– paying for their continuing education
    – ethics reform

    And, by the way wasn’t yesterday a work day for teachers ? It shouldn’t go unnoticed that whenever there is a liberal based protest at the Statehouse it can be done during work hours and it’s always well attended….

    • Christopher Daniels

      So we should all meekly accept terms dictated by others, and if we exercise our right of freedom of association, we’re all acting like babies?

      • Steve Baker

        Thats what happens in the Dreaded Private sector….Here’s the Health Plan, Take it or leave it.
        But to characterize this as a dictatorship is a little off the mark. Teachers should pay what the average Vermont pays for their Healthcare!

        • Christopher Daniels

          No, that’s what happens in non-unionized work places. The ability to negotiate directly relates to the position in the company. There is no negotiation for entry level workers, but that begins to change as an employee goes up the ladder.

          • Steve Baker

            No, you don’t negotiate your Healthcare benefits!

    • Neil Gerdes

      what time was it? look at the shadows. likely it was after school.

  • Bobby Taylor

    Why are people so happy to support this race to the bottom bully tactic of trying to remove people’s bargaining rights right in the middle of contract negotiations? 100% employer paid health care used to be the norm for most professionals. Just because a few segments of the workforce have managed to keep something close to that does not mean they should be vilified.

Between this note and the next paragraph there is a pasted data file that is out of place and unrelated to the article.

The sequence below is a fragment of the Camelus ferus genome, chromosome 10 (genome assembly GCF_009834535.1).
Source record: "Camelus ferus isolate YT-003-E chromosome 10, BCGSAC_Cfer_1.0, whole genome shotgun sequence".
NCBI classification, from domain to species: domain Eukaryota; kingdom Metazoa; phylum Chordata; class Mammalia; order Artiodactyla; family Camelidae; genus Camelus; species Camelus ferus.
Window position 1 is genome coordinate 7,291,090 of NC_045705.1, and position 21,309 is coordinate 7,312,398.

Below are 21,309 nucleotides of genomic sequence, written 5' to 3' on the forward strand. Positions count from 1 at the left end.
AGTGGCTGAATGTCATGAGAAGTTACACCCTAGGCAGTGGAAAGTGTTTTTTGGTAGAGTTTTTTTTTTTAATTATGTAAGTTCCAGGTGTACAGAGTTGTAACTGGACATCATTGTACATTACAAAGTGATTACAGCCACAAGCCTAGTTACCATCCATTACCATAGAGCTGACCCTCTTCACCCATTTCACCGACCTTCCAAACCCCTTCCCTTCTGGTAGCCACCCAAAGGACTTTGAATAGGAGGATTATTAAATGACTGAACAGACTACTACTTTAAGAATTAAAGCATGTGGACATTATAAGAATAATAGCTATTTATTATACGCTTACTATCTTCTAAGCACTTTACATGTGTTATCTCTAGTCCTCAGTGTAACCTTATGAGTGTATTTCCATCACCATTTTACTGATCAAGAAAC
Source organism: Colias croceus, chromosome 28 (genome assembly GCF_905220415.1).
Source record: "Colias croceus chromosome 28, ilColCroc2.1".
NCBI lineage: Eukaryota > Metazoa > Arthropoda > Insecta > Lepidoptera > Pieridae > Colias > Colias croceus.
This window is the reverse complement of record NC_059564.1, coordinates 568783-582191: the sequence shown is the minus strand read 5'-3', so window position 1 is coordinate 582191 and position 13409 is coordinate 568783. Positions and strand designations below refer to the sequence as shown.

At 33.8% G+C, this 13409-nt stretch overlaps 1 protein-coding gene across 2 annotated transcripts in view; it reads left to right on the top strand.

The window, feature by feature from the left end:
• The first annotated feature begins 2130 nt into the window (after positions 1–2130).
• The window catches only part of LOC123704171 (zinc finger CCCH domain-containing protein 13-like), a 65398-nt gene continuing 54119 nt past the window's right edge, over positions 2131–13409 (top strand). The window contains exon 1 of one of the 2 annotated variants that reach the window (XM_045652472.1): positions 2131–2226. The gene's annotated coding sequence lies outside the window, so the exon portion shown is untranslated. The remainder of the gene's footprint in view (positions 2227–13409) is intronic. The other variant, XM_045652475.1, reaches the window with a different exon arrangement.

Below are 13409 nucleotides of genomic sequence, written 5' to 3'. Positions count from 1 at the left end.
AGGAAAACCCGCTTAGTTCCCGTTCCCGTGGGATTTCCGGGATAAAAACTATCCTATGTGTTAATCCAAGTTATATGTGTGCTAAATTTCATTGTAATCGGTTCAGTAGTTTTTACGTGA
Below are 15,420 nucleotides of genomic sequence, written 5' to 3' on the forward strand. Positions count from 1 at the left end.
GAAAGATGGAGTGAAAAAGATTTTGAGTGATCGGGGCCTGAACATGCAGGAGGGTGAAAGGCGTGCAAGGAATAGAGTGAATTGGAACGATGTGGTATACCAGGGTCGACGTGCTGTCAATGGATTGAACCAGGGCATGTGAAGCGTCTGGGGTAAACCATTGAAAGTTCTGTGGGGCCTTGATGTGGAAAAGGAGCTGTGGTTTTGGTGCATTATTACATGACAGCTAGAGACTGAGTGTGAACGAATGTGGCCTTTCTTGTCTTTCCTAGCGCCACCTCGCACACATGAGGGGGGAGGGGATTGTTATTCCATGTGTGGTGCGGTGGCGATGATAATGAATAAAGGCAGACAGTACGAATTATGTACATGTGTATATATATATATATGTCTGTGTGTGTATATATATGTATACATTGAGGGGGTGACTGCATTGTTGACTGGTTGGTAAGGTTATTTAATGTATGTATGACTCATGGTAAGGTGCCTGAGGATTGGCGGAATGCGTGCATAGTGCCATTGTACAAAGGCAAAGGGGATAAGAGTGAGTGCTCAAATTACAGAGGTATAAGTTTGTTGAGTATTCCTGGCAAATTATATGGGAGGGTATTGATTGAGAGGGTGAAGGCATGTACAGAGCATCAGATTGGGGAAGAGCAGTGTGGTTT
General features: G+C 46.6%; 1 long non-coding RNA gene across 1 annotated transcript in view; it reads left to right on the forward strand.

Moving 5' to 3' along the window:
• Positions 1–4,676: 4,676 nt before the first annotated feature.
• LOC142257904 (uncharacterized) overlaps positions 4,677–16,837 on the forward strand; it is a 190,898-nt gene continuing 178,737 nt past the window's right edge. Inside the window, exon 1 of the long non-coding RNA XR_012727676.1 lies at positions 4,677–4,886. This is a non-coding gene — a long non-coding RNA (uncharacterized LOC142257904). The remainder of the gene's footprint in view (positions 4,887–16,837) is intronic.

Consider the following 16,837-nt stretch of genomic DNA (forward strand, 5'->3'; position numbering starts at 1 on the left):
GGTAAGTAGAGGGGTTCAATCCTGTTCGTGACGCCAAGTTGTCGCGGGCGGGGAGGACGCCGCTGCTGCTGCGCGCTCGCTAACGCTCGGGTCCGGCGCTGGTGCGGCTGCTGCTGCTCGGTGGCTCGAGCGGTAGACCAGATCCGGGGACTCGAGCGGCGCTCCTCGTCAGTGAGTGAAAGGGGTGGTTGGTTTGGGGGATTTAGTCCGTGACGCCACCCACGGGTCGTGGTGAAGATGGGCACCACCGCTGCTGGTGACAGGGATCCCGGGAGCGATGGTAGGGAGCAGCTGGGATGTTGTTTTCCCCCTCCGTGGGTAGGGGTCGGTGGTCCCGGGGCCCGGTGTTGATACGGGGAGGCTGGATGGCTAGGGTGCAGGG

Maybe we should be asking the question as to why most other people have had their benefits reduced over and over as corporations and those at the top continue to make record profits?

    Many groups of teachers and support staff have actually taken lower wages over the years in order to keep decent health care.

    Police and Fire Fighters have nearly the same benefits as teachers, would everyone be on board to strip their negotiation rights too?

    I think everyone can agree that the state needs to look for ways to save money, and those conversations need to be had. However, opportunistic money grabs are not the adult way to go about things like this. These strong arm tactics don’t raise the level of debate, rather they drag everyone into the mud.